Dopamine cell therapy for Parkinson’s shows promise

Just one shot of dopamine cells derived from stem cells could be enough to reverse many of the features of Parkinson’s disease for decades – and the barriers to developing such a treatment are finally being overcome.

Professor Roger Barker has a dream: by the time he retires in 15 years, he would like to see for Parkinson’s disease available on the NHS.

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Researchers work to find treatments for Parkinson’s

Not long after actor and comedian Robin Williams’ Aug. 11 suicide, fans learned that the 63-year-old Oscar winner had recently been diagnosed with Parkinson’s disease.  In the days following Williams’ death, his widow, Susan Schneider, revealed the news and maintained the actor — who had struggled with substance abuse since the 1980s and checked into rehab this summer to maintain sobriety — was sober at the time of his death.  “Robin’s sobriety was intact and he was brave as he struggled with his own battles of depression, anxiety as well as early stages of Parkinson’s disease, which he was not yet ready to share publicly,” she said in a statement.  While Parkinson’s disease is common, said Jerry Henberger, executive director of the Parkinson’s Association of San Diego, it’s also misunderstood.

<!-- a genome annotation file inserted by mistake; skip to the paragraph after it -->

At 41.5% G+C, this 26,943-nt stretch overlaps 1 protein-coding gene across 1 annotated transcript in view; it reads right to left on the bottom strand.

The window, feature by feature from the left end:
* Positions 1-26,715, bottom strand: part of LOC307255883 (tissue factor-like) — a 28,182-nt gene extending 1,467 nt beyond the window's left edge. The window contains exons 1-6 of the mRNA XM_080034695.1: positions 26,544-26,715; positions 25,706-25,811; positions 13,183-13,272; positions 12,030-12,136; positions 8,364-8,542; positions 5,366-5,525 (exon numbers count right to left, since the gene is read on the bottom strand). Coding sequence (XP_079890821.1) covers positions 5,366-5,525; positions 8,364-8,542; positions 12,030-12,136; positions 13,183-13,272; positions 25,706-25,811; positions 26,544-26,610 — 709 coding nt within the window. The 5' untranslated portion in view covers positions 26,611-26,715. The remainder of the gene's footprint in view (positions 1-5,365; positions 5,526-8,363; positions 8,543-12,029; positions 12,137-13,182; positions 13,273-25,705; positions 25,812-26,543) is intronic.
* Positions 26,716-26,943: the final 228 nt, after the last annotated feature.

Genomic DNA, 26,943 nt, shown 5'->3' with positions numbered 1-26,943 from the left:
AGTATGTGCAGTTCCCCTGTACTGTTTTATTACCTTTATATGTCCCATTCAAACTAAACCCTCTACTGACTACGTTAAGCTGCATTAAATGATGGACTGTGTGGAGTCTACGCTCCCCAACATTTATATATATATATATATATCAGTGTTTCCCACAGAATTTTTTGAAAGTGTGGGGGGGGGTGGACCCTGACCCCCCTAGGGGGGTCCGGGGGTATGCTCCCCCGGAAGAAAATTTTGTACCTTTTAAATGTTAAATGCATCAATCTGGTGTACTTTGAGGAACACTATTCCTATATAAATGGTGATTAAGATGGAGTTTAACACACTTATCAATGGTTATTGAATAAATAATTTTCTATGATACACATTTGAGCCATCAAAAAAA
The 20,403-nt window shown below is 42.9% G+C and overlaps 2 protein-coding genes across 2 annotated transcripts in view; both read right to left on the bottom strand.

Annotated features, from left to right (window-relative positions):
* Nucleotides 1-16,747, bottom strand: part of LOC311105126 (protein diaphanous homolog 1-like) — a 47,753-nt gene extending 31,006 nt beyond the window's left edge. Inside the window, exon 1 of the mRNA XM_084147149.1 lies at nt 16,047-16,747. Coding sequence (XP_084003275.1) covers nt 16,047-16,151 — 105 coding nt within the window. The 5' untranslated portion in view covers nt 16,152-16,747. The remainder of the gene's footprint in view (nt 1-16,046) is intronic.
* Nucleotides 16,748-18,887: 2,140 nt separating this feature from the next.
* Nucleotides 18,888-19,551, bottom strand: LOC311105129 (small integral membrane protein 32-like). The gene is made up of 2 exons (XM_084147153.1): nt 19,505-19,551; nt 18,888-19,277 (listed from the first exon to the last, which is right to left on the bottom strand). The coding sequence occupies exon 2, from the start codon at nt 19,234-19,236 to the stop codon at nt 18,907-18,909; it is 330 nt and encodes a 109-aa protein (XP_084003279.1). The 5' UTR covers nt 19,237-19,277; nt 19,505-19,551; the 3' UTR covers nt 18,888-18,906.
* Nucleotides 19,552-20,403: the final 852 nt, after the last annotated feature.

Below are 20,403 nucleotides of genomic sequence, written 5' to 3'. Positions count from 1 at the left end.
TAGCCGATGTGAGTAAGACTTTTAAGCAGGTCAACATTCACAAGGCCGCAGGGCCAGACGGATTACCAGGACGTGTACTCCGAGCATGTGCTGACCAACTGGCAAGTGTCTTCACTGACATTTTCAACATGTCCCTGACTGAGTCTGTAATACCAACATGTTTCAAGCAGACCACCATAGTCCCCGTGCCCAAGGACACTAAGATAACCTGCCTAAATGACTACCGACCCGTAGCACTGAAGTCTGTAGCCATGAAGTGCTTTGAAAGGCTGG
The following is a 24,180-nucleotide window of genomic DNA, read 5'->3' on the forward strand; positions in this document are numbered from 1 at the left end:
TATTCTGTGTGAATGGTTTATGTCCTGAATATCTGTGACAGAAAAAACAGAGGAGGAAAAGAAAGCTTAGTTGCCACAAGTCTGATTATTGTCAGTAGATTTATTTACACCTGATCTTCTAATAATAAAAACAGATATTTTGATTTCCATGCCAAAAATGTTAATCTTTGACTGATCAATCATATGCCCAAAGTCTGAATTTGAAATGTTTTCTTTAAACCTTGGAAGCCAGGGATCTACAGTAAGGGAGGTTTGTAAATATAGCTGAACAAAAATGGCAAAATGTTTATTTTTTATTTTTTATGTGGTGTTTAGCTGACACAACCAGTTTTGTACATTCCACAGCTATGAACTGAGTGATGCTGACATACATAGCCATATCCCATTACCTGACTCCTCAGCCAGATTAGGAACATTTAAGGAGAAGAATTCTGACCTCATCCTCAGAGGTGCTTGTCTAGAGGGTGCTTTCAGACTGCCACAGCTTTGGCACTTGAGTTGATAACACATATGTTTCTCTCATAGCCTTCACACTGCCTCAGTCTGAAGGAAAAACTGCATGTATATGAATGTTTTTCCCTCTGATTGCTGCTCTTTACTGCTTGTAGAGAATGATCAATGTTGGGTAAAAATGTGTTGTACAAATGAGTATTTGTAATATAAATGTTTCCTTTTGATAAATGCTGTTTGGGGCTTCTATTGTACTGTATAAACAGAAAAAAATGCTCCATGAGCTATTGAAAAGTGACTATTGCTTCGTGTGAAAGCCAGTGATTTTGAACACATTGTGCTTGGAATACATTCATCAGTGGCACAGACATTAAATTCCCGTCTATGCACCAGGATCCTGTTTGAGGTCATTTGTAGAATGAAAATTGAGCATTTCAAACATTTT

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Parkinson’s therapy aims to help retrain brains

BRIDGEWATER, Pa. (AP) — Parkinson’s robs people of the ability to control their movements, but some patients in Beaver County are seeing big results from a physical therapy program designed to counteract the symptoms of the degenerative disease.

While there is no cure for Parkinson’s disease and little is known about the cause, experts know that people with the nervous system disorder have trouble with slowness of movement, and their movements are also small, said Dale Reckless, facility director of M-R-S Physical Therapy in Bridgewater.

But the Lee Silverman Voice Treatment Big (LSVT Big) therapy program, which Reckless brought to M-R-S and Beaver County earlier this year, is aimed at keeping people’s movements big and quick in order to counteract those symptoms.

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Research targets early symptoms of Parkinson’s

University of Adelaide neuroscience researchers are investigating markers for potential earlier diagnosis and treatment of Parkinson’s disease.  The researchers are studying the molecular basis of non- of Parkinson’s disease, rather than the better-known clinical symptoms of impaired movement. These “non-motor” symptoms include , depression and anxiety – and they can appear several years before the emergence of motor symptoms.


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Dutch MedTech Startup Team Brings Fresh Hope For Sufferers Of Parkinson’s Disease